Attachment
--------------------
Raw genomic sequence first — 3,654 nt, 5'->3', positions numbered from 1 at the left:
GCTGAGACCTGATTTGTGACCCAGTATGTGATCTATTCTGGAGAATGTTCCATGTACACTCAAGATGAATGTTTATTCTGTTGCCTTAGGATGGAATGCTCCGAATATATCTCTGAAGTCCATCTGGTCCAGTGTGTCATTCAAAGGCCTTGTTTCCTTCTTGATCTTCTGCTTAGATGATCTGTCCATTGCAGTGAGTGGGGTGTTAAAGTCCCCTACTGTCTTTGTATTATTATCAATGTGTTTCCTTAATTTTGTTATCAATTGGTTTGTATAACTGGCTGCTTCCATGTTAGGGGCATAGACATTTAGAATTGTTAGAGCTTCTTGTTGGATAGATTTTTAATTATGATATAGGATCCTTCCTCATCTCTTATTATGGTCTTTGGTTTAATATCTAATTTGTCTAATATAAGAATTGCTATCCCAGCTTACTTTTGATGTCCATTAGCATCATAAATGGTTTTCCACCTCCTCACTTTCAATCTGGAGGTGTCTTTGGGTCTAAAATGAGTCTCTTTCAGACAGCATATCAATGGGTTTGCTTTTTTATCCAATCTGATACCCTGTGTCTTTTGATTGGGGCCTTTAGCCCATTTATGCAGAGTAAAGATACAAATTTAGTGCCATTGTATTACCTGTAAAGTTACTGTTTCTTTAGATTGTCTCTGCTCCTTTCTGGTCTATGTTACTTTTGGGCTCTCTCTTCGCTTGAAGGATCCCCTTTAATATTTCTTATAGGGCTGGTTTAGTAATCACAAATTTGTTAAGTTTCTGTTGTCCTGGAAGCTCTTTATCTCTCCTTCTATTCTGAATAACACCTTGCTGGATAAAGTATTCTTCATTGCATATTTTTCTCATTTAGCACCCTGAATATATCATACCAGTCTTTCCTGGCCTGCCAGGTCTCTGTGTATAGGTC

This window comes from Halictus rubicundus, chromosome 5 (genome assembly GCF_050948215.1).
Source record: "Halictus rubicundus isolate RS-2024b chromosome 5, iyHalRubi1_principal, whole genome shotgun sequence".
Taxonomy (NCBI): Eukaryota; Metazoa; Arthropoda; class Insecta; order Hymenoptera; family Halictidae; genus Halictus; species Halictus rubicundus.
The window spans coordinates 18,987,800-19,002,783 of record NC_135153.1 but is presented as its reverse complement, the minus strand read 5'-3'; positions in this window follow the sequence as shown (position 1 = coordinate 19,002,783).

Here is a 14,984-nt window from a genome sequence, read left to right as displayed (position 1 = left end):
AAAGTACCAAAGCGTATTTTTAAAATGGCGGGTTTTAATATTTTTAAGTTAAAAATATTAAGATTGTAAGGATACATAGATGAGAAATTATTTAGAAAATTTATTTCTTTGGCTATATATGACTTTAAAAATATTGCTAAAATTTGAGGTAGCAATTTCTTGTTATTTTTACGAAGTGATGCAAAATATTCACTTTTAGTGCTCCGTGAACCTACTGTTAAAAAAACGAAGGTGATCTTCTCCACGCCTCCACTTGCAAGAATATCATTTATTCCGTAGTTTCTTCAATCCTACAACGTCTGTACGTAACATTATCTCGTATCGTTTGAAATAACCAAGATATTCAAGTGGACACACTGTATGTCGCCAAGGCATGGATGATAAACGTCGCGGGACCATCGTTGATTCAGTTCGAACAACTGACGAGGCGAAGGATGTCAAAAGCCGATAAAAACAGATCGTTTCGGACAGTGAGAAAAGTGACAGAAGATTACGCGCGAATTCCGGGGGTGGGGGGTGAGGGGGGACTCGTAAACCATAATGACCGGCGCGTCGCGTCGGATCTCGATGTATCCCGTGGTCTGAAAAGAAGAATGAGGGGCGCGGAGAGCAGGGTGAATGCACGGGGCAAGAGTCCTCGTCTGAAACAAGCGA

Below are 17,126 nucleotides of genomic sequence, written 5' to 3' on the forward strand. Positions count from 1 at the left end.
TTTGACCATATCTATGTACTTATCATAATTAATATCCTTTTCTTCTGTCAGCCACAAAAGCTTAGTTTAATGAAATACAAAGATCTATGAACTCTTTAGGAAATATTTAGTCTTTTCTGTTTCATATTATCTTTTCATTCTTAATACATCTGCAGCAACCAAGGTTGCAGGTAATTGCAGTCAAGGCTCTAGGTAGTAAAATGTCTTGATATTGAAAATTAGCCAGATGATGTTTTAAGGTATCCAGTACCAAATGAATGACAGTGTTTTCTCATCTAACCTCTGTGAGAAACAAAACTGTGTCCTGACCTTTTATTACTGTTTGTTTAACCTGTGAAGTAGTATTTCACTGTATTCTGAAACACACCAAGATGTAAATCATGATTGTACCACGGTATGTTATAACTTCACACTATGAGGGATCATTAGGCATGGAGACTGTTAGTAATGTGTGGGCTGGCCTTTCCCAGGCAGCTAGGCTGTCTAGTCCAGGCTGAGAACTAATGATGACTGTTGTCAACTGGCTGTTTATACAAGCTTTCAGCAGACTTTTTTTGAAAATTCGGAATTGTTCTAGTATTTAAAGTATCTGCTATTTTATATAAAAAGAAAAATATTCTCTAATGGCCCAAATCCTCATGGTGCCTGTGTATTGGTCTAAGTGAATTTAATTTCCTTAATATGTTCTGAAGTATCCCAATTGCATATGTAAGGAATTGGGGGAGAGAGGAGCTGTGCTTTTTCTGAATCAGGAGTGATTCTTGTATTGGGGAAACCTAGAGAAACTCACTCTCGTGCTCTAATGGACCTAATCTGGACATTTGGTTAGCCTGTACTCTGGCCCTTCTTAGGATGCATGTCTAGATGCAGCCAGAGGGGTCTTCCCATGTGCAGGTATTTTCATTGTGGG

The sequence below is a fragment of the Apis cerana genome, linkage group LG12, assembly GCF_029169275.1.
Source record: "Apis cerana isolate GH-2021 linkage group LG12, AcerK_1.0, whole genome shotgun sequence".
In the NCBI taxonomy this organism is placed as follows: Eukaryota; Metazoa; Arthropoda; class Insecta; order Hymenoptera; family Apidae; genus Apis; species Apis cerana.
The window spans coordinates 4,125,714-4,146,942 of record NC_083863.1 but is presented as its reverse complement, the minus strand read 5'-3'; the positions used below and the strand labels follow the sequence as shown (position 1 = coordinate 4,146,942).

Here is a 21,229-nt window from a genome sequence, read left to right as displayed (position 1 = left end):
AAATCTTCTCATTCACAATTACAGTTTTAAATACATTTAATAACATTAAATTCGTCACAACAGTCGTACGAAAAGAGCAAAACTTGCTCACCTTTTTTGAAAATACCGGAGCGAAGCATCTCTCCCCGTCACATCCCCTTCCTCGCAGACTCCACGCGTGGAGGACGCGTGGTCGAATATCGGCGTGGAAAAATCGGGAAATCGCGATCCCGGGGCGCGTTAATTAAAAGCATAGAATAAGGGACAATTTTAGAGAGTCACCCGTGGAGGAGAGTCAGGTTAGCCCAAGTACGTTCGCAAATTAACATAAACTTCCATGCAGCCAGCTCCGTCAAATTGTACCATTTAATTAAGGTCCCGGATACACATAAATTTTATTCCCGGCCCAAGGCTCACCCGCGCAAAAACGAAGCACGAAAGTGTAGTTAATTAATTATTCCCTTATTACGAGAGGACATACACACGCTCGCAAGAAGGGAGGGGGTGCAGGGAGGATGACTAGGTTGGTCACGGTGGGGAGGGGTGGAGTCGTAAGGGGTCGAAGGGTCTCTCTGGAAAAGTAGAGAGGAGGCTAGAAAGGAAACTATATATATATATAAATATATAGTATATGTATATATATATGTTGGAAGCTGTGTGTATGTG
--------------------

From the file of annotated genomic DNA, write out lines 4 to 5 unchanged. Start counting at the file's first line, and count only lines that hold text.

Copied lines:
Source record: "Halictus rubicundus isolate RS-2024b chromosome 5, iyHalRubi1_principal, whole genome shotgun sequence".
Taxonomy (NCBI): Eukaryota; Metazoa; Arthropoda; class Insecta; order Hymenoptera; family Halictidae; genus Halictus; species Halictus rubicundus.